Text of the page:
As their name suggests, medicine balls are often used in physical therapy -- but they're also a way for you to get the sexy arms and defined shoulders you want. By tossing and catching these weighted balls, you'll be forcing your muscles to work harder than they would with a regular, non-weighted ball. That can make a simple game of toss much more interesting. Follow some basic guidelines for medicine ball technique to see the best results and to avoid getting injured.
Medicine balls are essentially a resistance exercise. You wouldn't start with a heavy weight when you're lifting weights, so follow the same logic when choosing the weight of your medicine ball. Start on the low end of the spectrum, choosing a ball that weighs 1 to 5 pounds, and moving up in weight as you get stronger and the exercises get easier to do. As a general rule of thumb, the ball should be heavy enough to make the motions slower than normal, but not so heavy that you can't complete the exercise in its full range of motion or maintain control, advises the American College of Sports Medicine.
With the added weight comes an added need for safety. Improper throws or catches with a weighted ball can cause an injury that may not have happened with a non-weighted ball. When you do any exercise with a medicine ball, make sure your torso is stabilized by engaging the abdominals. Wear nonslip shoes, and don't use the ball in a tight space with low clearance; the American College of Sports Medicine recommends having at least 20 square yards of clearance. As with any exercise, a proper warm-up is essential. Walk, jog, ride a bike or do another easy exercise for five to 10 minutes, or until you've broken a light sweat. This helps you avoid injury, but it can also help you get a more effective workout.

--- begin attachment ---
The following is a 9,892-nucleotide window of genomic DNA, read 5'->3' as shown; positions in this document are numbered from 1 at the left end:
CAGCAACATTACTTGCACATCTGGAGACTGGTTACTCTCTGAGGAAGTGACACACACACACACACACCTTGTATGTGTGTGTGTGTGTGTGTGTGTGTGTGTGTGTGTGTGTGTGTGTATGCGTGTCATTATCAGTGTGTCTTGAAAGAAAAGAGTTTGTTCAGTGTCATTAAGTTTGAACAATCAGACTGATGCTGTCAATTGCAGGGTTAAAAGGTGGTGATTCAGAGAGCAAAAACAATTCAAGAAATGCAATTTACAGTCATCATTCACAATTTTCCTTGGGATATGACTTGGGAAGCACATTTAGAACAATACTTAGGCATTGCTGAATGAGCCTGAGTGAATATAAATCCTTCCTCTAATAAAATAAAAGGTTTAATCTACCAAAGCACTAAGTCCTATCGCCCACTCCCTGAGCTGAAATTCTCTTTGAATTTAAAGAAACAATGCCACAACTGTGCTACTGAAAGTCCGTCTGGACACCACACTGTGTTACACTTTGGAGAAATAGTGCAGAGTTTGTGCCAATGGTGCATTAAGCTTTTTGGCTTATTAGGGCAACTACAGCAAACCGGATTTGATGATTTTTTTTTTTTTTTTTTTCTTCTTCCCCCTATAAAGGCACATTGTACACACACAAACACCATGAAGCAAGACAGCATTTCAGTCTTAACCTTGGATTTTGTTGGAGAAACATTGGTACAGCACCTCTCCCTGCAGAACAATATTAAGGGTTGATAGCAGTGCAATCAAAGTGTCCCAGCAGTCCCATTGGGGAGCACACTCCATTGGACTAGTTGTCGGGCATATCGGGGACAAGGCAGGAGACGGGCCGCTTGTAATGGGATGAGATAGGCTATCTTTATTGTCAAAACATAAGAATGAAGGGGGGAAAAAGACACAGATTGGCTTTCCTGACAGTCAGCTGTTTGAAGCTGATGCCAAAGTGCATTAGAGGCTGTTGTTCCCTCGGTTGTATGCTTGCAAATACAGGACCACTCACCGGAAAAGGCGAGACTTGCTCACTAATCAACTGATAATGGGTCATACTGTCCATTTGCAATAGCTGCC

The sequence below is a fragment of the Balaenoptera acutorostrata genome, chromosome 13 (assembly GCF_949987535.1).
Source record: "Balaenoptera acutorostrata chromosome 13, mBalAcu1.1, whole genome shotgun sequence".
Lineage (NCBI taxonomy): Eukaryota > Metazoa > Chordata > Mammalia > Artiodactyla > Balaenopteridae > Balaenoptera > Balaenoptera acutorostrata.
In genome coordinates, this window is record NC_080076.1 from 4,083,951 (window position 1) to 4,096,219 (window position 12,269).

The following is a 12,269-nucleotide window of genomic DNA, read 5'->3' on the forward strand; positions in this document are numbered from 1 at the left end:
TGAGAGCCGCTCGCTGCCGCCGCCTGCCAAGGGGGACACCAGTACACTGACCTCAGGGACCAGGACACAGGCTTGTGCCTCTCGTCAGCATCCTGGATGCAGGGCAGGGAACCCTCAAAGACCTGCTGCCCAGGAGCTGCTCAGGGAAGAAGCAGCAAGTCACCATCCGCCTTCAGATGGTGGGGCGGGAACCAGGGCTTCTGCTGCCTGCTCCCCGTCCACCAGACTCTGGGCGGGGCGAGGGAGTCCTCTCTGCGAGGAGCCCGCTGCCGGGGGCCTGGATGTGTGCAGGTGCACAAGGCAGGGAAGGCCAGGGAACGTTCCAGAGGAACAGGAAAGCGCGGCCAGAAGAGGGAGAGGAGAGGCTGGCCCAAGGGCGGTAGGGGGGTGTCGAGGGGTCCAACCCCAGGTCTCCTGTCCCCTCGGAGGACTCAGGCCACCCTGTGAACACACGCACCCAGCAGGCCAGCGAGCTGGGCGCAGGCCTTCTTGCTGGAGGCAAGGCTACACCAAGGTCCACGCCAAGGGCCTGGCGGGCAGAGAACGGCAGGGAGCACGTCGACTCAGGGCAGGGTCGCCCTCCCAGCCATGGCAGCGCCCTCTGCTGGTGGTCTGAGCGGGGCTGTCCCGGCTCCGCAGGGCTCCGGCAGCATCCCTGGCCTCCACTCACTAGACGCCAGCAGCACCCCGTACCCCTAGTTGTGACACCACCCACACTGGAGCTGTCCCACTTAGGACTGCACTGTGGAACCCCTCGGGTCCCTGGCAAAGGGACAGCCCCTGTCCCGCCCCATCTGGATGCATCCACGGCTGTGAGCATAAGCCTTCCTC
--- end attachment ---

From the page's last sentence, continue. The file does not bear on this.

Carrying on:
Many medicine ball exercises involve throwing or passing and catching -- which usually means you'll have to work with a partner. Before each pass, ensure that your partner is paying attention and is ready to receive your throw. Hold the ball with one hand on each side of the ball when you're passing or tossing. If you're in a standing position during your throw, keep your feet in a wide "power" stance. Keep your eyes on the ball and follow through with your arms after you've released the ball.
When you're working with a partner you'll be catching as well as throwing. Let your partner know you're ready by looking her in the eye and placing your hands in the receiving position, which may be in front of you or at your sides depending on the movement. When your partner tosses the ball to you, receive it by reaching out toward the ball, placing one hand on top of the ball and the other on the bottom. If your partner makes a wild toss, don't lunge for the ball as you might with a regular ball -- that can lead to injury. If the ball falls before you can catch it, practice good lifting technique by bending your knees and keeping your back straight as you lift, advises sports coach Brian Mackenzie.
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